Strong market for mobile robotics

For Pilz Spain, founded in 1992, long-ter­mism is what mainly counts, both with cus­tomer rela­tions and with regard to its mis­sion to foster a safety cul­ture in the country. Every year, the sub­sidiary trains more than 600 machine man­u­fac­turers and oper­a­tors in machinery safety. In view of the increasing trend towards mobile robotics, Pilz in Spain is bundling its exper­tise in that area.

“Flex­i­bility, mobility and rapid reac­tions are fun­da­mental attrib­utes of our team.” So says Gen­eral Man­ager Luis Tav­erner, describing his staff at Pilz Spain. “The sit­u­a­tion in Spain today is much safer, not least thanks to our social respon­si­bility as a com­pany, and the training and advice we pro­vide for cus­tomers.” For more than 30 years, Pilz Spain has sup­ported cus­tomers looking for robust, reli­able and safe solu­tions for their machinery.

Many end cus­tomers also approach the experts from Pilz to find out how they must have the machinery they have bought assessed and cer­ti­fied.

This is where the depart­ment for safety ser­vices comes into play. If the machine orig­i­nates from another country, the inter­na­tional con­sulting ser­vice at Pilz Spain is greatly appre­ci­ated, because spe­cial­ists from Pilz accom­pany the whole cer­ti­fi­ca­tion process, based on applic­able stan­dards and safety reg­u­la­tions. “Pilz Spain is an inter­na­tional bench­mark in the field of safety ser­vices”, says Tav­erner. “In addi­tion, each year we train more than 600 machine man­u­fac­turers and oper­a­tors in machinery safety. Our cus­tomers really appre­ciate our engi­neering, Pilz Care and con­sulting ser­vices. We also imple­ment safety tech­nology on both new and retrofit appli­ca­tions, and our PILZ Care Ser­vice covers our cus­tomers’ emer­gency and main­te­nance require­ments.

Focus: Machinery safety in mobile robotics

If you look at the number of robot appli­ca­tions world­wide, then Spain is in the leading group. Where mobile robotics are con­cerned, since this tech­nology was devel­oped, Spain has been one of the Euro­pean coun­tries with the most man­u­fac­turers of auto­mated guided vehicle sys­tems (AGVS). In the last ten years alone, the number of Spanish com­pa­nies spe­cial­ising in mobile robotics has grown by more than 40 per cent. So it is only log­ical that Pilz Spain has an expert team dealing 100 per cent with mobile robot appli­ca­tions. The team con­sists of employees with spe­cialist knowl­edge in classic automa­tion, machinery safety, indus­trial and mobile robotics, process sim­u­la­tion, soft­ware devel­op­ment and ROS (Robot Oper­ating System, an oper­ating system for indus­trial robots).

If cus­tomers approach Pilz with market-spe­cific ques­tions about robotics, then the experts from Spain are often con­sulted. For example, just recently the team was involved in a project for a chem­ical con­cern. The pes­ti­cide filling machine man­u­fac­turer wanted to inte­grate four stan­dard-com­pliant depal­letising cells into their existing plant, and con­tacted Pilz. Although the project was man­aged by the ser­vice depart­ment at Pilz Spain, the robotics experts were closely involved in the deci­sion-making – from the project con­cept in the bid phase through to the engi­neering phase, the design of the cells (robot, gripper, lay­outs …) and process sim­u­la­tions through to final imple­men­ta­tion (robot pro­gram­ming etc.).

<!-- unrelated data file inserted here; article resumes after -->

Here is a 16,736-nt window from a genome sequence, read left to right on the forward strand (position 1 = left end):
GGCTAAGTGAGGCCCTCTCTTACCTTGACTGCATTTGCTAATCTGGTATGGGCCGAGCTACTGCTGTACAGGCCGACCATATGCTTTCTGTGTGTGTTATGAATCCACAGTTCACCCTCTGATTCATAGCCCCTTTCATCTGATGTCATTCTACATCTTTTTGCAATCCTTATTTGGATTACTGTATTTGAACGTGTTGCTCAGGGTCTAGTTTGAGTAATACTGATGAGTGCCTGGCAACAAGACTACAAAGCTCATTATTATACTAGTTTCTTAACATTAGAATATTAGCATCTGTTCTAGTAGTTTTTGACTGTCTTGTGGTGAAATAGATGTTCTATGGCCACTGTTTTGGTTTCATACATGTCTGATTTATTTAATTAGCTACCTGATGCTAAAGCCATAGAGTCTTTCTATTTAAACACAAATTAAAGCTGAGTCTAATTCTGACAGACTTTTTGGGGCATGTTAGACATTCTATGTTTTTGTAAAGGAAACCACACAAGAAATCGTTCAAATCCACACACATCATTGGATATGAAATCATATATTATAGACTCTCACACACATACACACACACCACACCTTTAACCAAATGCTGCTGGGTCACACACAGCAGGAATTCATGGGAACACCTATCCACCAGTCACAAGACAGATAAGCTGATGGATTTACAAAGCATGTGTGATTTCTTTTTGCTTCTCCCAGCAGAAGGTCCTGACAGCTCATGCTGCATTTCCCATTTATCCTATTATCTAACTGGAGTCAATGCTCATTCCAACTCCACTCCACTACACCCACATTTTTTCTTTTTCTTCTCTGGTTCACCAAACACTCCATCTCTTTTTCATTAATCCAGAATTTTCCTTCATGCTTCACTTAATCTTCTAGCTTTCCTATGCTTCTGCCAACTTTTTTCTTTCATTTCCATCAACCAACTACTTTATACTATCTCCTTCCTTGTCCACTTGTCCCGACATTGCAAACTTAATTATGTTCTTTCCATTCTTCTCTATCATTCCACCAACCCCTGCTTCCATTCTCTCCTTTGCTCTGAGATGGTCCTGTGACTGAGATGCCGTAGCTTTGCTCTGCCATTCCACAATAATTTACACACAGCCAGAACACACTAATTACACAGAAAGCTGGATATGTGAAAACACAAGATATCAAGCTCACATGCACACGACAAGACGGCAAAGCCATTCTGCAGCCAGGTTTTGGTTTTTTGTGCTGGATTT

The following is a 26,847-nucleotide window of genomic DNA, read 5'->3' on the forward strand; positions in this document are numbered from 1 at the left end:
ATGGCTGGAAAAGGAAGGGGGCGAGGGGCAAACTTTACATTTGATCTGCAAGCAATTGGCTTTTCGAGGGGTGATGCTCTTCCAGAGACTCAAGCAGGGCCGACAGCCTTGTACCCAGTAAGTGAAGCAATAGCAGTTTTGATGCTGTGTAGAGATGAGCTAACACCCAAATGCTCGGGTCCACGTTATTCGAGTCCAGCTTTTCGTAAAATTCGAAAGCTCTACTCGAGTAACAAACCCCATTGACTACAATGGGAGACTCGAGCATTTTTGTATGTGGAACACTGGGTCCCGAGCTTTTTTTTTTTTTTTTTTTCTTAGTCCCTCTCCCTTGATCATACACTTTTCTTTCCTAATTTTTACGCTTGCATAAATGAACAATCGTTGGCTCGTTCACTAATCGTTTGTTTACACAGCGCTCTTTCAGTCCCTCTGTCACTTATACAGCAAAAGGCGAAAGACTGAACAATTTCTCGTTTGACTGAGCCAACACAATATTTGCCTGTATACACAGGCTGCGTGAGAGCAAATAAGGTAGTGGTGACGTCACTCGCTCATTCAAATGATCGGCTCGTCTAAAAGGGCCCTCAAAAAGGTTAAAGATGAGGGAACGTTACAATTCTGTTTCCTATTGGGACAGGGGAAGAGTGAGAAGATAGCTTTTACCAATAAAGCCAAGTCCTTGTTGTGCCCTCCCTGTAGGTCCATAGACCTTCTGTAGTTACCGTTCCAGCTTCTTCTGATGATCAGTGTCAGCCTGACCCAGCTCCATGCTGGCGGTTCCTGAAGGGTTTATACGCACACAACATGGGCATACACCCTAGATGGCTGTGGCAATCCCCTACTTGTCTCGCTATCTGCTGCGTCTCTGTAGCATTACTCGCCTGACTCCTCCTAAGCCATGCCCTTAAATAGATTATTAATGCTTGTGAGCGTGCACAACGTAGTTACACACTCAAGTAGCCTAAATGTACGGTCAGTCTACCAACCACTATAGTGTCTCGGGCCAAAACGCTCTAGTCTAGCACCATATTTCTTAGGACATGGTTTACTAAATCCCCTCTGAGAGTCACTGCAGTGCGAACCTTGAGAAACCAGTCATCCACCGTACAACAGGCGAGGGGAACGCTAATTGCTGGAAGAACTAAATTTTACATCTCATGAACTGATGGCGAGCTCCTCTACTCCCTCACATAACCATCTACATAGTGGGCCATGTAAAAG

ISO 3691–4 – the standard for mobile robotics

ISO 3691–4 rep­re­sents a turning point on the market for mobile robots (AGVS), par­tic­u­larly with regard to the safety sys­tems to be applied. ISO 3691–4 cre­ates a clear and defined frame of ref­er­ence for the safety of AGVS and is adapted to the tech­no­log­ical devel­op­ments, e.g. to the increas­ingly pop­ular free nav­i­ga­tion sys­tems or autonomous mobile robots (AMR). How­ever, it obliges the man­u­fac­turer to intro­duce new safety con­cepts or update existing ones, as it defines up to 27 safety func­tions (com­pared to ten in the pre­vious direc­tive). The stan­dard defines a clas­si­fi­ca­tion based on warning and pro­tec­tion zones, cor­re­sponding to the var­ious risks for AGVS (dis­tances, pres­ence of people, …). Pilz sup­ports man­u­fac­turers as they adapt to the require­ments of ISO 3691–4, pro­viding appro­priate safety solu­tions for AGVS and also offering Con­sulting ser­vices, through to CE marking in accor­dance with ISO 3691–4. These ser­vices are not only useful for vehicle man­u­fac­turers, but also for inte­gra­tors.

Fur­ther infor­ma­tion:
News „Updated edi­tion of ISO 3691–4 pub­lished“ on the Pilz web­site

Trends in mobile robotics

Spain is noticing a trend towards spe­cial­i­sa­tion at global level: rel­e­vant, com­mer­cially avail­able solu­tions are emerging for each com­po­nent or sub­system of an AGVS. They make the con­struc­tion and com­mis­sioning of AGVS much sim­pler. Pilz is keeping an eye on this trend and is offering safety solu­tions intended to make it easier for AGVS man­u­fac­turers to comply with the latest safety stan­dards, such as ISO 3691–4, for example. The team in Spain is involved in the devel­op­ment of appro­priate solu­tions for the AGVS market. The latest devel­op­ment: a com­pre­hen­sive safety solu­tion for freely nav­i­gating mobile plat­forms, con­sisting of the safe small con­troller PNOZ­multi 2 with new func­tion­ality for syn­chro­ni­sa­tion mon­i­toring, safety laser scan­ners PSEN­scan for pro­duc­tive area mon­i­toring, and var­ious signal devices. It will be intro­duced to the public for the first time at the 2023 SPS exhi­bi­tion in Nurem­berg.

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